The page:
- Format: Paperback
- ISBN: 978-1-5261-2739-6
- Pages: 152
- Publisher: Manchester University Press
- Price: £17.99
- Published Date: November 2018
- BIC Category: Modern History, HISTORY / Social History, SOCIAL SCIENCE / General, Society & social sciences / Migration, immigration & emigration, Human Geography, Society & social sciences / Sociology, Humanities / Social & cultural history
- Series: Racism, Resistance and Social Change
Fifty years ago Enoch Powell made national headlines with his 'Rivers of Blood' speech, warning of an immigrant invasion in the once respectable streets of Wolverhampton. This local fixation brought the Black Country town into the national spotlight, yet Powell's unstable relationship with Wolverhampton has since been overlooked. Drawing from interviews and archival material, this book offers a rich local history through which to investigate the speech, bringing to life the racialised dynamics of space during a critical moment in British history. What was going on beneath the surface in Wolverhampton and how did Powell's constituents respond to this dramatic moment? The research traces the ways in which Powell's words reinvented the town and uncovers highly contested local responses. While Powell left Wolverhampton in 1974, the book returns to the city to explore the collective memories of the speech which continue to reverberate. In a contemporary period of new crisis and national divisions, revisiting the shadow of Powell allows us to reflect on racism and resistance from 1968 to today.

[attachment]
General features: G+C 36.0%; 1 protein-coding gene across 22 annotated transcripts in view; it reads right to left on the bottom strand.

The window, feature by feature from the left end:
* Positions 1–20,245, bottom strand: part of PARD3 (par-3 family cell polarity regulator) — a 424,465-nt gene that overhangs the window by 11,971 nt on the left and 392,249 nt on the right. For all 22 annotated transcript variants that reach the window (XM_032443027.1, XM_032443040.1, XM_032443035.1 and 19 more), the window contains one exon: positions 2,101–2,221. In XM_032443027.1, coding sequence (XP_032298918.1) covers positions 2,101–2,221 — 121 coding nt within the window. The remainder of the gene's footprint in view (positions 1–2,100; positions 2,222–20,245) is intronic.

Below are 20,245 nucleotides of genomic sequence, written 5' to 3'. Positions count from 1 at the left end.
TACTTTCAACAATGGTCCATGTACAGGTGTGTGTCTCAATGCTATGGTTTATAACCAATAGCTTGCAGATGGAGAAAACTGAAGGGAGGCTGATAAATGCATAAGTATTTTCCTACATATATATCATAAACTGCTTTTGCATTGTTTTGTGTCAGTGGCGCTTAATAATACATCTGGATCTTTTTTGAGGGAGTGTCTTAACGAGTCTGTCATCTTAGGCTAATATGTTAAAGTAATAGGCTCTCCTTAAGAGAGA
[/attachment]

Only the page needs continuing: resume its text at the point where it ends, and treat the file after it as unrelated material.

'Enoch Powell made his notorious Rivers of Blood speech in the Midland Hotel in Birmingham on 20 April, 1968. At the time he was the Conservative MP for the constituency of Wolverhampton South West. In her book In the Shadow of Enoch Powell Shirin Hirsch examines the impact of Powell's speech in the Wolverhampton of 1968 and analyses its significance 50 years later. Hirsch draws on archival material as well as her own contemporary interviews.'
Vivek Lehal, Socialist Review, Vol. 444 (March 2019)
Shirin Hirsch is based at the People's History Museum and is a Lecturer in History at Manchester Metropolitan University. When writing the book she was a researcher at the University of Wolverhampton.
1 'The Commonwealth is much too common for me': another 1968
2 The world in Wolverhampton
3 Reverberations from 'Rivers of Blood'
4 Resistance in the schools and on the buses
5 'A monstrous reputation': remembering Enoch Powell